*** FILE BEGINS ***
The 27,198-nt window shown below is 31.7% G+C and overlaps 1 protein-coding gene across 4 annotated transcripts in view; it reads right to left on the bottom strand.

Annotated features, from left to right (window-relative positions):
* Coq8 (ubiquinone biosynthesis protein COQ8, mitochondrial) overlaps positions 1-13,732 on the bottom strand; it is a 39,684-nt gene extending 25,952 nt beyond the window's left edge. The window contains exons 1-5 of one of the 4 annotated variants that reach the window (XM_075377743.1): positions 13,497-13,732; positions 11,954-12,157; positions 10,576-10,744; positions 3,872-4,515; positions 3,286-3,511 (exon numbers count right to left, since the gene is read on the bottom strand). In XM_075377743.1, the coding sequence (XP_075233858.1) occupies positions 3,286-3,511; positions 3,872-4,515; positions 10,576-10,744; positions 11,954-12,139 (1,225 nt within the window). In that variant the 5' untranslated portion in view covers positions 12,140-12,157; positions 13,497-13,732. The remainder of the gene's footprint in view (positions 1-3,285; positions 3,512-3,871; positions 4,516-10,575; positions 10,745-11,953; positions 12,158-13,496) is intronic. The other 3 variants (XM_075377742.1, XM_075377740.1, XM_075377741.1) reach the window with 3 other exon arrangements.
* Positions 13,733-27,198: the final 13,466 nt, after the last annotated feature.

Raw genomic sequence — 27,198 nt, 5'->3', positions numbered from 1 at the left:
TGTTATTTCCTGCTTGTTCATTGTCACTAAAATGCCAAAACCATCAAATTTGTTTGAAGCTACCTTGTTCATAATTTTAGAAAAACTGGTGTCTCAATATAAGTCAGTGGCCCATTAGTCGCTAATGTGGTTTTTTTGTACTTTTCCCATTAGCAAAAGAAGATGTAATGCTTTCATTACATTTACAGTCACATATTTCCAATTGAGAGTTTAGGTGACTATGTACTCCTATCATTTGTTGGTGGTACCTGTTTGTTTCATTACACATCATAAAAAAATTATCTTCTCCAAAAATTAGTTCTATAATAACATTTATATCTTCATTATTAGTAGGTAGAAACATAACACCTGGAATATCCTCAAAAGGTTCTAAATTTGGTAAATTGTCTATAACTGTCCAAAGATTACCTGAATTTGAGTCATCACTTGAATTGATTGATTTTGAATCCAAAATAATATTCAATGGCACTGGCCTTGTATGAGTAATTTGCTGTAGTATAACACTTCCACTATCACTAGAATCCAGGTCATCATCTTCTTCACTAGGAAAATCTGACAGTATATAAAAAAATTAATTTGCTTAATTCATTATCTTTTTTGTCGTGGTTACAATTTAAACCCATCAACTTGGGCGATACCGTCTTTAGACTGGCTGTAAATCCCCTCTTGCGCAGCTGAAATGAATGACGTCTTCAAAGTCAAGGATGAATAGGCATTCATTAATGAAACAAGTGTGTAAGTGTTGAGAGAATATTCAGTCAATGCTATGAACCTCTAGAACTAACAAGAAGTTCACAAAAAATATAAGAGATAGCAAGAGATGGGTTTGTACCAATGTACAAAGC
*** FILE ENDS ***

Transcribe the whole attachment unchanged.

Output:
The 27,198-nt window shown below is 31.7% G+C and overlaps 1 protein-coding gene across 4 annotated transcripts in view; it reads right to left on the bottom strand.

Annotated features, from left to right (window-relative positions):
* Coq8 (ubiquinone biosynthesis protein COQ8, mitochondrial) overlaps positions 1-13,732 on the bottom strand; it is a 39,684-nt gene extending 25,952 nt beyond the window's left edge. The window contains exons 1-5 of one of the 4 annotated variants that reach the window (XM_075377743.1): positions 13,497-13,732; positions 11,954-12,157; positions 10,576-10,744; positions 3,872-4,515; positions 3,286-3,511 (exon numbers count right to left, since the gene is read on the bottom strand). In XM_075377743.1, the coding sequence (XP_075233858.1) occupies positions 3,286-3,511; positions 3,872-4,515; positions 10,576-10,744; positions 11,954-12,139 (1,225 nt within the window). In that variant the 5' untranslated portion in view covers positions 12,140-12,157; positions 13,497-13,732. The remainder of the gene's footprint in view (positions 1-3,285; positions 3,512-3,871; positions 4,516-10,575; positions 10,745-11,953; positions 12,158-13,496) is intronic. The other 3 variants (XM_075377742.1, XM_075377740.1, XM_075377741.1) reach the window with 3 other exon arrangements.
* Positions 13,733-27,198: the final 13,466 nt, after the last annotated feature.

Raw genomic sequence — 27,198 nt, 5'->3', positions numbered from 1 at the left:
TGTTATTTCCTGCTTGTTCATTGTCACTAAAATGCCAAAACCATCAAATTTGTTTGAAGCTACCTTGTTCATAATTTTAGAAAAACTGGTGTCTCAATATAAGTCAGTGGCCCATTAGTCGCTAATGTGGTTTTTTTGTACTTTTCCCATTAGCAAAAGAAGATGTAATGCTTTCATTACATTTACAGTCACATATTTCCAATTGAGAGTTTAGGTGACTATGTACTCCTATCATTTGTTGGTGGTACCTGTTTGTTTCATTACACATCATAAAAAAATTATCTTCTCCAAAAATTAGTTCTATAATAACATTTATATCTTCATTATTAGTAGGTAGAAACATAACACCTGGAATATCCTCAAAAGGTTCTAAATTTGGTAAATTGTCTATAACTGTCCAAAGATTACCTGAATTTGAGTCATCACTTGAATTGATTGATTTTGAATCCAAAATAATATTCAATGGCACTGGCCTTGTATGAGTAATTTGCTGTAGTATAACACTTCCACTATCACTAGAATCCAGGTCATCATCTTCTTCACTAGGAAAATCTGACAGTATATAAAAAAATTAATTTGCTTAATTCATTATCTTTTTTGTCGTGGTTACAATTTAAACCCATCAACTTGGGCGATACCGTCTTTAGACTGGCTGTAAATCCCCTCTTGCGCAGCTGAAATGAATGACGTCTTCAAAGTCAAGGATGAATAGGCATTCATTAATGAAACAAGTGTGTAAGTGTTGAGAGAATATTCAGTCAATGCTATGAACCTCTAGAACTAACAAGAAGTTCACAAAAAATATAAGAGATAGCAAGAGATGGGTTTGTACCAATGTACAAAGC